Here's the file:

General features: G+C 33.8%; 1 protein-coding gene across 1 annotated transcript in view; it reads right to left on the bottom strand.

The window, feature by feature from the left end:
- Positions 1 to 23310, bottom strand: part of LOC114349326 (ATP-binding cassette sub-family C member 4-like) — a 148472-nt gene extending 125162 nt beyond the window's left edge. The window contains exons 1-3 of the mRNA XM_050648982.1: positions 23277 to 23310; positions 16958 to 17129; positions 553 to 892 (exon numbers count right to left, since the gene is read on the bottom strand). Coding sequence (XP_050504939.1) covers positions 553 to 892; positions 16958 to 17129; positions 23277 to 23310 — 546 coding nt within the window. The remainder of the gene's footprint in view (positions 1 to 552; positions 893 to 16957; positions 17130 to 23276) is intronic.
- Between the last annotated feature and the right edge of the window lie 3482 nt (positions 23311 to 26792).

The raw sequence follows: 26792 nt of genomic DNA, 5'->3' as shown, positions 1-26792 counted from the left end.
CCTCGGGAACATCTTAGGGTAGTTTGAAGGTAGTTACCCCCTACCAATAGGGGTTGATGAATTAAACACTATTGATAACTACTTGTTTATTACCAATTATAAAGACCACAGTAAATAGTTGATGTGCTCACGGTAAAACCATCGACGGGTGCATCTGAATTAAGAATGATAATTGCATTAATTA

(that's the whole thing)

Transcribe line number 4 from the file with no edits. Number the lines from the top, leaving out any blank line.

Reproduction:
- Between the last annotated feature and the right edge of the window lie 3482 nt (positions 23311 to 26792).